...and get reliable measurement results with strain gauges even when the temperature changes. The article explains what you need to know!
In this article we will show you which (unwanted) temperature effects can affect the measurement result when using strain gauges. You will also find practical assistance for how you can minimize these effects or compensate for them entirely. The most important points are summarized together at the end of the article in a checklist.
Temperature changes during a measurement with strain gauges can frequently have undesirable effects on the measurement result. Fortunately a number of options are available – with the "right" choice of a strain gauge, the one that suits the application best, by making use of the effects of a Wheatstone bridge circuit with a half or full bridge circuit, and also with computational methods – to compensate largely for unwanted temperature effects.
Possible compensating measure
|Material expansion||Use self-compensated strain gauges|
|Cable resistance||Use multiwire techniques|
|Temperature coefficient of the gauge factor||Very low, usually ignored. Computational compensation while simultaneously measuring the temperature is possible.|
|Temperature influence on the modulus of elasticity||Usually ignored|
|The following points, which may also be related to temperature, are also relevant:|
Possible compensating measure
|Self-heating of the strain gauge||Observe the maximum excitation voltage|
|Climate/relative humidity||Careful covering of the measuring point|
|Adhesive creep||Observe the temperature limits of the adhesive you are using|
Special attention should be paid to these two influence quantities:
Materials that are being measured expand as the temperature increases. This expansion is described by the expansion coefficient of the material. The value depends on the material. For steel it is approximately 11 ppm/K, for example, meaning an expansion of 11 µm/m for a thermal difference of plus/minus one degree Celsius. Material expansion, influenced by changes in temperature, ultimately results in measuring an "apparent" strain, in other words a strain with no load.
∆V = α •V0•∆ T
The best possible counter measure in this case is the use of self-compensated strain gauges. The temperature behavior of these strain gauges is adapted to a specific material so that they compensate for the apparent strain (and therefore the temperature-induced expansion of the measuring body).
When a two-conductor circuit is used (see diagram) the resistance of a measurement cable is added to the resistance of the strain gauge – and therefore influences the measurement. In addition to the resulting zero drift and the reduction of the effective gauge factor, the resistance of the measuring cable is also temperature-dependent. A suitable counter measure in this case is the use of multiwire techniques as described below.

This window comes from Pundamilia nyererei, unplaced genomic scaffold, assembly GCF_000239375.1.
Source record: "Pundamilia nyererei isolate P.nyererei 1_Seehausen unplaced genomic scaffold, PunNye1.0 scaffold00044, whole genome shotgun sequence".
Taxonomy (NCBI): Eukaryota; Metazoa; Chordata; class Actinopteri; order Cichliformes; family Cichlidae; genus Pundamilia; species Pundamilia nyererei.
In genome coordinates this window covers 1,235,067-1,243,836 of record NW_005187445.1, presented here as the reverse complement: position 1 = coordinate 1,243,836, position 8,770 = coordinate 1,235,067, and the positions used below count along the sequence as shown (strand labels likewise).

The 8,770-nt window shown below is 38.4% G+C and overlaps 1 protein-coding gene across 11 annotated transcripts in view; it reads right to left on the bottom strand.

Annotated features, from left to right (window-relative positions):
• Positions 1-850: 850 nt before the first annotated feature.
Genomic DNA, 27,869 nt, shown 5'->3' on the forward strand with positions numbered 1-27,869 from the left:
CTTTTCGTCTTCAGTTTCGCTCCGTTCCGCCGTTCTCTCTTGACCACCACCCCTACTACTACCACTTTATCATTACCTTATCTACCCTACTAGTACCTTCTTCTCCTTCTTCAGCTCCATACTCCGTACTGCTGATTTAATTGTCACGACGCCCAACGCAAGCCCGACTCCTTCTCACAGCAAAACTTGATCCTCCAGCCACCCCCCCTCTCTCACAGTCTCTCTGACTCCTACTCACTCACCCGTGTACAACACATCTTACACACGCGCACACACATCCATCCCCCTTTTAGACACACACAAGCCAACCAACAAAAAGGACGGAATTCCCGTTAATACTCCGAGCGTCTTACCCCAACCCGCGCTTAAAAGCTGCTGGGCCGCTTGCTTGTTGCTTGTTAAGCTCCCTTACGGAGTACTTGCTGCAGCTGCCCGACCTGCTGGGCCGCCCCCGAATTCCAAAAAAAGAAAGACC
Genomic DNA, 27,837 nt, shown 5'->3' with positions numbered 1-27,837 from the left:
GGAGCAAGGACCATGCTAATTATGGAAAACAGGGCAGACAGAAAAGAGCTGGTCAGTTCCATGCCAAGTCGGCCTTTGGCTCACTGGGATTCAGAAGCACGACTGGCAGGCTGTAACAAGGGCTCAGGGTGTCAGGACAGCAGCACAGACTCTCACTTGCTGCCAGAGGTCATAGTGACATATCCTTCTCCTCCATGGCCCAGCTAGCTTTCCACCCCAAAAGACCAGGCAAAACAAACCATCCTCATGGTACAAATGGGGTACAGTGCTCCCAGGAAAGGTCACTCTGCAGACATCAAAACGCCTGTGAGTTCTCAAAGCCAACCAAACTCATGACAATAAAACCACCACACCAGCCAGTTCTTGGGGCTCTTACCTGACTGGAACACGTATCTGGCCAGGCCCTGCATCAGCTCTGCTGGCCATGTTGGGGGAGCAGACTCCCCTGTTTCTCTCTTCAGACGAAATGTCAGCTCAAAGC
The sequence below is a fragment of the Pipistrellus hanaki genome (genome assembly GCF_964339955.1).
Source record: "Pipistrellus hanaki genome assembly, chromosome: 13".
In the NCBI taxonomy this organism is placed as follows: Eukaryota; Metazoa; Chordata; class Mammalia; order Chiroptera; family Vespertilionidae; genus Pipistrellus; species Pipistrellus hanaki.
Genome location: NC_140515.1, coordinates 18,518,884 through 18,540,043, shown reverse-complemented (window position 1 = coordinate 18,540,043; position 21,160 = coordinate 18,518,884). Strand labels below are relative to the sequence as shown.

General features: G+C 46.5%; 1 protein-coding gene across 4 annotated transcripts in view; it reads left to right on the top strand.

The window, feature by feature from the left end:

In addition to these two main factors, there are other influence quantities for which temperature effects play a role.
The sum of these effects can be ignored, however, and can usually be resolved through computational compensation (see the explanation of computational compensation below).
The gauge factor is the most important property of the strain gauge. It describes the correlation between strain and change in resistance. The gauge factor is temperature-dependent. With typical temperature coefficients of the gauge factor of 0.01 %/K, its distorting effect on the measurement result is usually relatively small and is therefore mostly ignored. However, a computational compensation (for the temperature measurement) is also feasible.
The modulus of elasticity is a material-dependent property of the measuring body. It describes the correlation between the measured strain and the mechanical stress. The modulus of elasticity is temperature-dependent. A typical value for steel in this case is approx. -0.02%/K. In experimental stress analysis, the effect of the modulus of elasticity is typically ignored. With high-precision transducers that can be calibrated, compensation is made by means of temperature-dependent nickel elements in the bridge.
The excitation voltage causes the strain gauge to heat up in comparison to the measuring body. Depending on the thermal conductivity of the measuring body, heat conductance is more or less absorbed by the measuring body. If the measuring body conducts heat poorly, the result may be a difference in temperature between the measuring body and the strain gauge. This could possibly interfere with the functioning of the self-compensated strain gauge. If the maximum excitation voltage
If the measuring point is not adequately protected, a drift in the zero point may occur depending on the relative humidity. This is due to water molecules of the adhesive and strain gauge carrier material being absorbed (hygroscopy). A suitable counter measure is carefully covering the measuring point.
As the temperature increases, adhesives become soft and are no longer able to transfer 100% of the strain. In this way they are comparable to a declining gauge factor. Because of this it is important to always observe the temperature limits of the adhesive and to choose them appropriately for the field of application.